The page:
Second, we are able to make our inventory available through PMPs, and allow publishers to directly sell these units. We can run their campaign in front of us, and if their campaign doesn’t fill, then we can try to fill.

And third, we do utilize the programmatic stack as well. Because we have so many different sources, we see a lot of different ads and can make sure the most relevant ad is shown to the user.

GD: So on the programmatic side, there’s a standard unit size?

AB: Yes. We try to adhere to IAB standards: 728×90 for the overlay. For a linear it’s a 300×250.

GD: Do you think overlay CPMs could ever compare to pre-roll?

AB: That would be tough. Pre-roll holds the promise of TV ads, and that’s always the Holy Grail. You can evoke very strong emotions with a TV ad. Pre-rolls are trying to capture that, and advertisers spend premium dollars for it.

Unfortunately, I don’t know how sustainable that is, because users like to get content very quickly. If you stop them from getting the content, you’re pushing them either to use ad blocking or to leave your site.

So you can imagine that pre-roll might hit a ceiling in terms of the CPMs they can get. If that ever does happen, you still want to monetize video, and overlays can become a way of creating income that isn’t intrusive to the users. Realistically, I don’t know if they’ll ever hit that same premium as pre-rolls, but I don’t know if the premium pre-rolls are getting right now is sustainable.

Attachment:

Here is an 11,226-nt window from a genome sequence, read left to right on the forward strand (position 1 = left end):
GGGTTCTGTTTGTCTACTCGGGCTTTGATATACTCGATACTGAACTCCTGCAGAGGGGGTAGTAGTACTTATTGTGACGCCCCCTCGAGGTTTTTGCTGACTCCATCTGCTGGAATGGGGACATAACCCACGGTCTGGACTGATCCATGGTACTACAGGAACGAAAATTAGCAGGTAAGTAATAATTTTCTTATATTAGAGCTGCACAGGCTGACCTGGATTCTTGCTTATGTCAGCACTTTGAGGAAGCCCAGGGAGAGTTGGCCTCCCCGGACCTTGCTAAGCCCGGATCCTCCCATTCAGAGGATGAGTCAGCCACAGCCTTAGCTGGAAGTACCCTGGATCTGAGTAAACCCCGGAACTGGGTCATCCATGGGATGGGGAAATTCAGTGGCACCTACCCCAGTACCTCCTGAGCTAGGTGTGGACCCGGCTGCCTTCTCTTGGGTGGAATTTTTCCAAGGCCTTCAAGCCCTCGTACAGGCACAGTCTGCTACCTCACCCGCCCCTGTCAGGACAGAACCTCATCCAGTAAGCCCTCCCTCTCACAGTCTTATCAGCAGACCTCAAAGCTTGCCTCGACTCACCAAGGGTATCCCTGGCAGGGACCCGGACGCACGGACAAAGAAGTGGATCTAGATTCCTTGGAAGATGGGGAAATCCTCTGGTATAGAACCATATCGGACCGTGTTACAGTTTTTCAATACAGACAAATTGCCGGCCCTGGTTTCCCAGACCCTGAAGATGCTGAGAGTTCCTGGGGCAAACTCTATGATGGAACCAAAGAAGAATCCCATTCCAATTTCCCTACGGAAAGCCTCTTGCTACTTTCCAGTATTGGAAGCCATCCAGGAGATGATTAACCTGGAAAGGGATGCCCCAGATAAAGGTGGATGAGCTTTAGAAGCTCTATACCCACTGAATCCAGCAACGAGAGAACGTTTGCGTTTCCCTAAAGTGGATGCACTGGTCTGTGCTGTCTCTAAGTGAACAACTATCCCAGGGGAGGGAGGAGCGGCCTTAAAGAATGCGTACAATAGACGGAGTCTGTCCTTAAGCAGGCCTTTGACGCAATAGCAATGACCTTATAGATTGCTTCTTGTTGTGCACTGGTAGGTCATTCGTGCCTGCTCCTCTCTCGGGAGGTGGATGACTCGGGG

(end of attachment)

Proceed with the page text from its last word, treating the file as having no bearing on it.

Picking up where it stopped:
GD: On mobile, how do you approach it differently, considering the small screen size?

AB: There we try to pull smaller mobile ad units into the mix. Luckily, now, most smartphones are actually kind of large. Right off the bat we don’t target phones with resolutions of smaller than x. If the width of the video is smaller than 400, we won’t even bother. If the width of the player is that size or bigger, then we have some choices in terms of trying to be able to fetch some ads for them. Naturally the CPMs are lower, but it still helps the publisher monetize, and they’re still viewable, engaging ads.